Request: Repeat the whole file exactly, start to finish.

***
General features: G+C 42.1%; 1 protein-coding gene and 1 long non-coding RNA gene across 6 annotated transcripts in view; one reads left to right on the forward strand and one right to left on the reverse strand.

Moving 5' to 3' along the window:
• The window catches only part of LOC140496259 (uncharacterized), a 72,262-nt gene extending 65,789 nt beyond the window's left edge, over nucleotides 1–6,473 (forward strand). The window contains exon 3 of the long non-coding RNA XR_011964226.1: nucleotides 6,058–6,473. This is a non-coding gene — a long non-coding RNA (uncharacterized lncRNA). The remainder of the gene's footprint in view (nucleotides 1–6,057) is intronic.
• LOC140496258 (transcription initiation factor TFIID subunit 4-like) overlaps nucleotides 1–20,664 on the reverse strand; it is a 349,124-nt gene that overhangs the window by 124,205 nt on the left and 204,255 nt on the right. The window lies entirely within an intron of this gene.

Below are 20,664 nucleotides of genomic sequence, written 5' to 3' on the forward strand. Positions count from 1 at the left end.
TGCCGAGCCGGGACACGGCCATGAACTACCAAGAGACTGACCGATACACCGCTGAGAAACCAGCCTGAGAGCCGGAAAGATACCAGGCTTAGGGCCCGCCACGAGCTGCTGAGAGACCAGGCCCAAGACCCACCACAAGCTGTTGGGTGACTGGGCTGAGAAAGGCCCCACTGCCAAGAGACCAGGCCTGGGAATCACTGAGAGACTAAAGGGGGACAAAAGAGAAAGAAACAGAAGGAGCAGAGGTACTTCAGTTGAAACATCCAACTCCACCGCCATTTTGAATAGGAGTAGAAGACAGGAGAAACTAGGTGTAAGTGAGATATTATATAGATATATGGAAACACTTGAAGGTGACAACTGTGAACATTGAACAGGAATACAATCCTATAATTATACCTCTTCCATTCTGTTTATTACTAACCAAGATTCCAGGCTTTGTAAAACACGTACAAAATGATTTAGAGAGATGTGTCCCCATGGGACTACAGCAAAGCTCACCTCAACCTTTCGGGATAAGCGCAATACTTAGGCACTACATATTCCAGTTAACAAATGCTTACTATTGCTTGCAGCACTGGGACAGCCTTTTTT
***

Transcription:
General features: G+C 42.1%; 1 protein-coding gene and 1 long non-coding RNA gene across 6 annotated transcripts in view; one reads left to right on the forward strand and one right to left on the reverse strand.

Moving 5' to 3' along the window:
• The window catches only part of LOC140496259 (uncharacterized), a 72,262-nt gene extending 65,789 nt beyond the window's left edge, over nucleotides 1–6,473 (forward strand). The window contains exon 3 of the long non-coding RNA XR_011964226.1: nucleotides 6,058–6,473. This is a non-coding gene — a long non-coding RNA (uncharacterized lncRNA). The remainder of the gene's footprint in view (nucleotides 1–6,057) is intronic.
• LOC140496258 (transcription initiation factor TFIID subunit 4-like) overlaps nucleotides 1–20,664 on the reverse strand; it is a 349,124-nt gene that overhangs the window by 124,205 nt on the left and 204,255 nt on the right. The window lies entirely within an intron of this gene.

Below are 20,664 nucleotides of genomic sequence, written 5' to 3' on the forward strand. Positions count from 1 at the left end.
TGCCGAGCCGGGACACGGCCATGAACTACCAAGAGACTGACCGATACACCGCTGAGAAACCAGCCTGAGAGCCGGAAAGATACCAGGCTTAGGGCCCGCCACGAGCTGCTGAGAGACCAGGCCCAAGACCCACCACAAGCTGTTGGGTGACTGGGCTGAGAAAGGCCCCACTGCCAAGAGACCAGGCCTGGGAATCACTGAGAGACTAAAGGGGGACAAAAGAGAAAGAAACAGAAGGAGCAGAGGTACTTCAGTTGAAACATCCAACTCCACCGCCATTTTGAATAGGAGTAGAAGACAGGAGAAACTAGGTGTAAGTGAGATATTATATAGATATATGGAAACACTTGAAGGTGACAACTGTGAACATTGAACAGGAATACAATCCTATAATTATACCTCTTCCATTCTGTTTATTACTAACCAAGATTCCAGGCTTTGTAAAACACGTACAAAATGATTTAGAGAGATGTGTCCCCATGGGACTACAGCAAAGCTCACCTCAACCTTTCGGGATAAGCGCAATACTTAGGCACTACATATTCCAGTTAACAAATGCTTACTATTGCTTGCAGCACTGGGACAGCCTTTTTT